The brain has always been looked upon with reverence and awe for its power and capacity of conscious thought… right? Absolutely not. Not only is the brain the coolest thing in science (no bias, I swear) but historically it has been neglected or set aside as the “housing of the soul.” Well, that’s irritating.
So let’s start back in ye’ olden days of the pharaohs. It seems the Egyptians fall into a weird category of belief. They recognized the problems that would arise from head wounds but ignored it in terms of thought and consciousness. During the mummification process they would enter the nasal cavity, break through the thin-layered ethmoid bone, and draw out the contents of the skull. We’ve all heard this spiel since elementary school. The important parts to ask though are the why and how.
The why seems relatively straight forward. It was removed along with all the other organs excluding the heart to prepare the dead for their afterlife. The heart was left in place to be judged in Duat, the Egyptian underworld. Under supervision of Anubis, the heart was weighed against Ma’at’s feather of truth. The Declaration of Innocence: Spell 125 details a 42-part moral system which they were judged upon – similar to that of the 10 Commandments of Christianity but 2000 years prior (coincidence? >_>). If the heart was found to be unworthy it was eaten by the “devourer”, Ammut. If not, they proceeded to Aaru, the heavenly reed field.
That’s neat and all, but it’s not the whole story. Only 50% of recovered mummy skulls had the brain removed prior to mummification. In addition, the eyes had also been removed and replaced with various materials. Why? Because they rot and stay moist. The whole point of mummification is to remove as much water as possible to preserve the remaining tissue. The body needed to stay as recognizable as possible; I’ll explain in a minute. An example concoction used as a dehydrant consisted of 84.7% sodium carbonate or bicarbonate, 1.5% sodium chloride, and 13.8% sodium sulphate. While this prevents most bacterial decay it doesn’t stop it all. The brain and eyes start to leak fluid and rot. Quick fix? Take them out. Sure, it’s a little more difficult than the other organs, but it works better in the long-run. A dry mummy is a happy mummy.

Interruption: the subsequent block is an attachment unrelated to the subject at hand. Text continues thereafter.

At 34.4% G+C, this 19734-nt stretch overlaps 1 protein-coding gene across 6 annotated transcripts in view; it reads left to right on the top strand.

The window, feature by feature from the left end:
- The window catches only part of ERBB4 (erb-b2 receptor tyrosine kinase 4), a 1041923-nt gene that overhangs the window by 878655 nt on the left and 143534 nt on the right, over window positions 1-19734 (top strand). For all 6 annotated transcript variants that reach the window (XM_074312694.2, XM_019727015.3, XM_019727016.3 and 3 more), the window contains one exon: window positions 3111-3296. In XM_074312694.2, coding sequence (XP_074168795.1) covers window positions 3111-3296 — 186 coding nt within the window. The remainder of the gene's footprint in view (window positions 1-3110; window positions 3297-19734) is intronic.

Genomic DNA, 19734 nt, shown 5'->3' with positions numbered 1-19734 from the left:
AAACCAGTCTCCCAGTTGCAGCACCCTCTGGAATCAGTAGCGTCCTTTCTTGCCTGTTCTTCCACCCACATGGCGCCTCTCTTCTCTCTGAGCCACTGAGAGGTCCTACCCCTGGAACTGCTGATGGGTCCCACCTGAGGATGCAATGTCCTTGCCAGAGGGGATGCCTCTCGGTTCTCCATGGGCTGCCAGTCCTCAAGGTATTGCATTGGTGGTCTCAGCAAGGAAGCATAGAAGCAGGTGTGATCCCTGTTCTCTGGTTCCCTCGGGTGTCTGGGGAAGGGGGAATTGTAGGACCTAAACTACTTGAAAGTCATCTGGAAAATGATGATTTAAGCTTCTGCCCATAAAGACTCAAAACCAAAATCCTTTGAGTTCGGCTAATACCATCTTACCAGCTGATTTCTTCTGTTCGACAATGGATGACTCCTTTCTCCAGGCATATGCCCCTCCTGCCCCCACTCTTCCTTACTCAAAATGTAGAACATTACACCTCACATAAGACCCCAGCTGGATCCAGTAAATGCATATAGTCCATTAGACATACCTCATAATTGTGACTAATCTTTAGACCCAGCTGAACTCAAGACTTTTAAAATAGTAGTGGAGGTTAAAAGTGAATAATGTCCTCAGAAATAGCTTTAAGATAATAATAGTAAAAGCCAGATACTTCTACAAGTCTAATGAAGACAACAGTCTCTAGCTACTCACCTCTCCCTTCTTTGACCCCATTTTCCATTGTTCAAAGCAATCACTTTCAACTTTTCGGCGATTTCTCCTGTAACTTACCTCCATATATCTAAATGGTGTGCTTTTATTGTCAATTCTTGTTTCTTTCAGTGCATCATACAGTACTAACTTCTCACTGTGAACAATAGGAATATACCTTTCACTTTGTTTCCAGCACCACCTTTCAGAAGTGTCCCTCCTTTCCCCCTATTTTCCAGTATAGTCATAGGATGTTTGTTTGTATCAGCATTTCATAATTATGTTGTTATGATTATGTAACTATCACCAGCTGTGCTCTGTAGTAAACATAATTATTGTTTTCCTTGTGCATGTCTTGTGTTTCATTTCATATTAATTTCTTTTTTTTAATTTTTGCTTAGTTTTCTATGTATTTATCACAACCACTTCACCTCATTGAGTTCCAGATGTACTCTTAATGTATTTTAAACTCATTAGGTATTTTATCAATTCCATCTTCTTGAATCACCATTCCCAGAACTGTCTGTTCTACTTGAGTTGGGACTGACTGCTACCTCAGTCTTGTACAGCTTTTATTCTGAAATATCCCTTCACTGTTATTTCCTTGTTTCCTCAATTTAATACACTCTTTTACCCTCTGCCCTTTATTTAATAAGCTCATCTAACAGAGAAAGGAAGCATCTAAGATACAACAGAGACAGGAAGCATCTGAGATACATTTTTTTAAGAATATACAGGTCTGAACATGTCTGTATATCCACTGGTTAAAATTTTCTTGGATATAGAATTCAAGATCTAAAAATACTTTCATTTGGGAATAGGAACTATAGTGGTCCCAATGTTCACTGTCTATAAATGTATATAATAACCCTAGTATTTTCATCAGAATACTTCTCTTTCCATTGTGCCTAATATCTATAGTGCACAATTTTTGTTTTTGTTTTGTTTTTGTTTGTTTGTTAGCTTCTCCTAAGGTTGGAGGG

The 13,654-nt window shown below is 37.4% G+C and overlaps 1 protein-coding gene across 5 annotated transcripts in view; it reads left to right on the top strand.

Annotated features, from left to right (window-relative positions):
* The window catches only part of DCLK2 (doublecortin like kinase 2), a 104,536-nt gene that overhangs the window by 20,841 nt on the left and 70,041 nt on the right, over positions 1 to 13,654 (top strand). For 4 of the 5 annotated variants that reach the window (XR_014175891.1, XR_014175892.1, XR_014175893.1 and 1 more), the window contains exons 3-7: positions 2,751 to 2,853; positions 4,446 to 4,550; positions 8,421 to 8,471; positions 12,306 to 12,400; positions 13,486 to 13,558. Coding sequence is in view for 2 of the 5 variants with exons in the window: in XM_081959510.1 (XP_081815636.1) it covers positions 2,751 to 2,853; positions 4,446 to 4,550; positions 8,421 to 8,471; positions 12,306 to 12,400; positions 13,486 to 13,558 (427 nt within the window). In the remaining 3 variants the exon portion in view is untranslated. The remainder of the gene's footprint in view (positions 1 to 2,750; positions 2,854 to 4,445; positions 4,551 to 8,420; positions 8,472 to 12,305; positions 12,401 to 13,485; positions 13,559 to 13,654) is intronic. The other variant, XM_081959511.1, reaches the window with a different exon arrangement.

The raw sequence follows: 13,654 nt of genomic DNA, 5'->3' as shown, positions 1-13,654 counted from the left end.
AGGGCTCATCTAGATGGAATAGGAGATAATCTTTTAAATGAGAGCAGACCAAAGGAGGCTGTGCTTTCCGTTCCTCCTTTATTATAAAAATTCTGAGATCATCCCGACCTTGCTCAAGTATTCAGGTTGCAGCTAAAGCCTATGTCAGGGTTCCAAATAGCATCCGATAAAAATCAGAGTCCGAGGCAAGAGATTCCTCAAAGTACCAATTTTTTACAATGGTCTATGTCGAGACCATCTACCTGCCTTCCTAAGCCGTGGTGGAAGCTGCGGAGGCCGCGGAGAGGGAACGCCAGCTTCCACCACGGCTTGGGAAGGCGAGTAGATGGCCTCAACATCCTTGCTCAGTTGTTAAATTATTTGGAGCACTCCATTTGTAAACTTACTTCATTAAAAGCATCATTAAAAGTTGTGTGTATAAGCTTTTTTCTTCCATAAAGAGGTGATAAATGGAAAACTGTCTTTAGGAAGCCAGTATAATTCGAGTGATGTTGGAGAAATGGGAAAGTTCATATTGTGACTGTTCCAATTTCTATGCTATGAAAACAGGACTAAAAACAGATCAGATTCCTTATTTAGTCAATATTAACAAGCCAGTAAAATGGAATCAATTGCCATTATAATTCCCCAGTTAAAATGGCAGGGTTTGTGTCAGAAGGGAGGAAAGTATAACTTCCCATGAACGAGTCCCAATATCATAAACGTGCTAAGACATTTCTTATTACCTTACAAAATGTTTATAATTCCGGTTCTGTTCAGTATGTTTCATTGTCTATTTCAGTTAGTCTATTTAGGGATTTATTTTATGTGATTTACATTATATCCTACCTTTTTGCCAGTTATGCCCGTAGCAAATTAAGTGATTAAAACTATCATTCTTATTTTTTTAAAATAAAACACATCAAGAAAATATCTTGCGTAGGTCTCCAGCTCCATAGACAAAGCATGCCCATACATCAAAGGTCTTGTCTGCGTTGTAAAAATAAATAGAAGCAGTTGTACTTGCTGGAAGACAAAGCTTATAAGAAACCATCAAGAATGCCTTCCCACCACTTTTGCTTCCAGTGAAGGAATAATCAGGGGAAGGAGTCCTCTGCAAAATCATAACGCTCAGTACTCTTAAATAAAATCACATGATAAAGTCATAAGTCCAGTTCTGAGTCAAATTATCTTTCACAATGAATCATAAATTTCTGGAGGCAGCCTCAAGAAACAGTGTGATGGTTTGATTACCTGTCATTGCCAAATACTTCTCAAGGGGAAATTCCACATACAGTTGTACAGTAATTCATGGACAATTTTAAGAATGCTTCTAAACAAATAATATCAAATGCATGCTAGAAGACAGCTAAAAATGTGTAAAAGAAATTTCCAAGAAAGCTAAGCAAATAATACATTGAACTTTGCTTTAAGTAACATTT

Another key part is how the brain was removed. Mummification was usually performed in a manner that minimized cosmetic damage as it was believe the soul (the Ba) needed to recognize the body to return to it every night. The common belief of the process behind it seems to be a gross misconception. It is largely held that the brain was sucked out, scooped out with a hook or some variation thereof. For the most part, this is untrue. The tool used did indeed have a hook but it did not function in that fashion. The viscosity of the brain allowed it to stick to the entire tool. So, as the tool would be drawn out it would bring brain with it. With repeated entry from the tool the inside tissue would begin to liquefy and eventually could be poured out of the nasal cavity.
The Egyptians were pioneers of the medical realm. They were even recognized by Homer in the Odyssey: “In Egypt, the men are more skilled in medicine than any of human kind.” The Edwin Smith Surgical Papyrus details a great many of their accomplishments along with a few of their more… unique practices. Maybe with a bit more time they could have perfected the art of medicine a little more. Until next time, remember to “pour milk into both ears” for a wounded temple.
The Problem of Brain Removal during Embalming by the Ancient Egyptians F. Filce Leek. The Journal of Egyptian Archaeology